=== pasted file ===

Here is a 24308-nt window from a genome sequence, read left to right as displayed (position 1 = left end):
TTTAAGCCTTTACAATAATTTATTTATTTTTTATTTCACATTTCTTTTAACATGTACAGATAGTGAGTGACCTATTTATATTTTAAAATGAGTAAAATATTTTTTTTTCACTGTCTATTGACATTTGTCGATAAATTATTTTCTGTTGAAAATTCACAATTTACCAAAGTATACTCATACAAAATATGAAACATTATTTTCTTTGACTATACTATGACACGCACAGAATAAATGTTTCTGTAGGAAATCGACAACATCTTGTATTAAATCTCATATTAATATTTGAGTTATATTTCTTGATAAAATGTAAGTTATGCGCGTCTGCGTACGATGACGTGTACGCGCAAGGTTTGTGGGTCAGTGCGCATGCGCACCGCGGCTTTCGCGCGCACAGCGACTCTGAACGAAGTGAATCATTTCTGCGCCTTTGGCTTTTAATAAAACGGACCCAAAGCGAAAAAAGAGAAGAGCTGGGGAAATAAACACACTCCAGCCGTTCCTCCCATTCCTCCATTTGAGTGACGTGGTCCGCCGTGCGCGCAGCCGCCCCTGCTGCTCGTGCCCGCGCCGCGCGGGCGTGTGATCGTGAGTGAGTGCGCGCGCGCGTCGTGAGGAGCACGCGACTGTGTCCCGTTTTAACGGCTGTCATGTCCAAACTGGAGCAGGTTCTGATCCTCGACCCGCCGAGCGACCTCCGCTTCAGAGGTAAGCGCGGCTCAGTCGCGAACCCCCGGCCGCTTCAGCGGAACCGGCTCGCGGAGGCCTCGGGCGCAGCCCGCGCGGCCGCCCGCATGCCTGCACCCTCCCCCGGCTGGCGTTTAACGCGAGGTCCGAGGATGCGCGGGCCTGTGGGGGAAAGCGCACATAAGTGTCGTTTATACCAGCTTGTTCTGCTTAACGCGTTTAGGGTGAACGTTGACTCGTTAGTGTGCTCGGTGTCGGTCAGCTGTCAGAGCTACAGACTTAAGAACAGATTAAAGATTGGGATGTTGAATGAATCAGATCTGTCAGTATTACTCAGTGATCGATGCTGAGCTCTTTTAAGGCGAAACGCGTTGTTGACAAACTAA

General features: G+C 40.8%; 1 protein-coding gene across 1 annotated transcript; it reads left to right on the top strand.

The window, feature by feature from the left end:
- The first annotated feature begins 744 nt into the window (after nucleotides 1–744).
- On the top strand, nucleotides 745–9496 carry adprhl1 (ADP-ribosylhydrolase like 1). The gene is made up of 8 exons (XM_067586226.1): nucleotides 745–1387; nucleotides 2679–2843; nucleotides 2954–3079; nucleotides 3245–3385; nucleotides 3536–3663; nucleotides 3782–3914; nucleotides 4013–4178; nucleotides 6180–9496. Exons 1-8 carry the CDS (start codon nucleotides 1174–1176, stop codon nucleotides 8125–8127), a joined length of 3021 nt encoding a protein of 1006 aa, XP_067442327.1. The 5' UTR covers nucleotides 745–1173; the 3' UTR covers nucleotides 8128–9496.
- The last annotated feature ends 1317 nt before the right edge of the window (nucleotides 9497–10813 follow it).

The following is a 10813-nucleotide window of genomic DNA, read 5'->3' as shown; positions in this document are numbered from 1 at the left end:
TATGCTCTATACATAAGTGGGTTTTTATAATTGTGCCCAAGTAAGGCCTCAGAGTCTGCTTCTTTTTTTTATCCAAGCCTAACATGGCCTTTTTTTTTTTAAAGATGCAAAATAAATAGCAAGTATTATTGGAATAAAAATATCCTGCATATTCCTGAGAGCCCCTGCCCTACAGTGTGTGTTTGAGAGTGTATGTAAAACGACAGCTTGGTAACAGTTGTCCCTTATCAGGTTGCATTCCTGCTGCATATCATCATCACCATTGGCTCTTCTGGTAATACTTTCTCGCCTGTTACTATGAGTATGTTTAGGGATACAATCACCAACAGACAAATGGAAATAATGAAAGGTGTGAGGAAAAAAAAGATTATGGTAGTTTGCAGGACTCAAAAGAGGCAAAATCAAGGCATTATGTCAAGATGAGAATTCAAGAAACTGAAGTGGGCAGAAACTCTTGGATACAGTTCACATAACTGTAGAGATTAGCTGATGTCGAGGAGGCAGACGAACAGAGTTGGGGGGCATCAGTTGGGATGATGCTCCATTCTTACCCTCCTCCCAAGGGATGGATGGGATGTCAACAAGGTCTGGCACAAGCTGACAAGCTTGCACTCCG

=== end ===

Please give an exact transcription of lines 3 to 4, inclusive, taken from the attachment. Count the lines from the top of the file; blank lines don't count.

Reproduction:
General features: G+C 40.8%; 1 protein-coding gene across 1 annotated transcript; it reads left to right on the top strand.

The window, feature by feature from the left end: